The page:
Sedentary behaviour is a public health concern that requires surveillance and epidemiological research. For such large scale studies, self-report tools are a pragmatic measurement solution. A large number of self-report tools are currently in use, but few have been validated against an objective measure of sedentary time and there is no comparative information between tools to guide choice or to enable comparison between studies. The aim of this study was to provide a systematic comparison, generalisable to all tools, of the validity of self-report measures of sedentary time against a gold standard sedentary time objective monitor. Cross sectional data from three cohorts (N = 700) were used in this validation study. Eighteen self-report measures of sedentary time, based on the TAxonomy of Self-report SB Tools (TASST) framework, were compared against an objective measure of postural sitting (activPAL) to provide information, generalizable to all existing tools, on agreement and precision using Bland-Altman statistics, on criterion validity using Pearson correlation, and on data loss. All self-report measures showed poor accuracy compared with the objective measure of sedentary time, with very wide limits of agreement and poor precision (random error > 2.5 h). Most tools under-reported total sedentary time and demonstrated low correlations with objective data. The type of assessment used by the tool, whether direct, proxy, or a composite measure, influenced the measurement characteristics. Proxy measures (TV time) and single item direct measures using a visual analogue scale to assess the proportion of the day spent sitting, showed the best combination of precision and data loss. The recall period (e.g. previous week) had little influence on measurement characteristics. Self-report measures of sedentary time result in large bias, poor precision and low correlation with an objective measure of sedentary time. Choice of tool depends on the research context, design and question. Choice can be guided by this systematic comparative validation and, in the case of population surveillance, it recommends to use a visual analog scale and a 7 day recall period. Comparison between studies and improving population estimates of average sedentary time, is possible with the comparative correction factors provided.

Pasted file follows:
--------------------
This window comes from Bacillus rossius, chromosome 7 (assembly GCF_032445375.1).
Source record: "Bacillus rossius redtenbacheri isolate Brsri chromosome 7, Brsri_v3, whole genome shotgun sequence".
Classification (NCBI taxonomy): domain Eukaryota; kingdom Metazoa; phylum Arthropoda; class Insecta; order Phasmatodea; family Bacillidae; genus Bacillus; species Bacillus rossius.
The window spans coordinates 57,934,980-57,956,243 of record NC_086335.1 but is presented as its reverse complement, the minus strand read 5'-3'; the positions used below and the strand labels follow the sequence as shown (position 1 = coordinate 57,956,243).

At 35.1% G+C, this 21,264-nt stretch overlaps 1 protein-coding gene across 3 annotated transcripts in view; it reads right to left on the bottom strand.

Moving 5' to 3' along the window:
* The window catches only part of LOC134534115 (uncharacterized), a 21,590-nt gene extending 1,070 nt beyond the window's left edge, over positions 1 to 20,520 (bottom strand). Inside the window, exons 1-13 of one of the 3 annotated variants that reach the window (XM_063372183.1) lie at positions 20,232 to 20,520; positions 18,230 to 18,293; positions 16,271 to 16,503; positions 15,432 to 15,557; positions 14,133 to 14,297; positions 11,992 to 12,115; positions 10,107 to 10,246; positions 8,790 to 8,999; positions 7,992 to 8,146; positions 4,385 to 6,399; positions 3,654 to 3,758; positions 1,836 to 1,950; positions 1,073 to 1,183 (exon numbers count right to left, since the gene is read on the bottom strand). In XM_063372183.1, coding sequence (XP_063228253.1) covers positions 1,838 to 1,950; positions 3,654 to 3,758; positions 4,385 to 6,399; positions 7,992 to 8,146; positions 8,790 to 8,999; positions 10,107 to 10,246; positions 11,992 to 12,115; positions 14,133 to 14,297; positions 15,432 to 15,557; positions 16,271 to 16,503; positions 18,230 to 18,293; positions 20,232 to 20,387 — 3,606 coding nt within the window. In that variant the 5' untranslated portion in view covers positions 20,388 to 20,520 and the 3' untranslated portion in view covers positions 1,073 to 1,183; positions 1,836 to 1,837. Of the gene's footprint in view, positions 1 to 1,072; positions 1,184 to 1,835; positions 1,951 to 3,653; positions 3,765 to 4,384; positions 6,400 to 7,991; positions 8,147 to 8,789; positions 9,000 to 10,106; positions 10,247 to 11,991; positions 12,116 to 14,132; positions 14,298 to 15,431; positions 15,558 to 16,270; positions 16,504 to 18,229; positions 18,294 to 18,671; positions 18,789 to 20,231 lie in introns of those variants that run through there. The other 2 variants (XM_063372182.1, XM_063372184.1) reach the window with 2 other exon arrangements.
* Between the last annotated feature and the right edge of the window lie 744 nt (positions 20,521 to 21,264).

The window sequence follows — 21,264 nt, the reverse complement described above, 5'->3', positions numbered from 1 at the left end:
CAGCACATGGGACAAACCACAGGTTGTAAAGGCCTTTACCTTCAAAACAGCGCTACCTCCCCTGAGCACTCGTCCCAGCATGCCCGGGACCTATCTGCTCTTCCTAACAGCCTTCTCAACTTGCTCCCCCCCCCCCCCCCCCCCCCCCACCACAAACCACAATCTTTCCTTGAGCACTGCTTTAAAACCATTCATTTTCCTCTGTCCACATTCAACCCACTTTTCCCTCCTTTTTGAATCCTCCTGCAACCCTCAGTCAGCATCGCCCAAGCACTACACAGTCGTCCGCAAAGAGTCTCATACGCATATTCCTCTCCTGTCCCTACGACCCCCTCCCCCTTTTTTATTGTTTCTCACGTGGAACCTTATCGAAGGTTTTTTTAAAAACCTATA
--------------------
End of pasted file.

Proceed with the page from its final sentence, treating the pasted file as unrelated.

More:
Twitter Demographics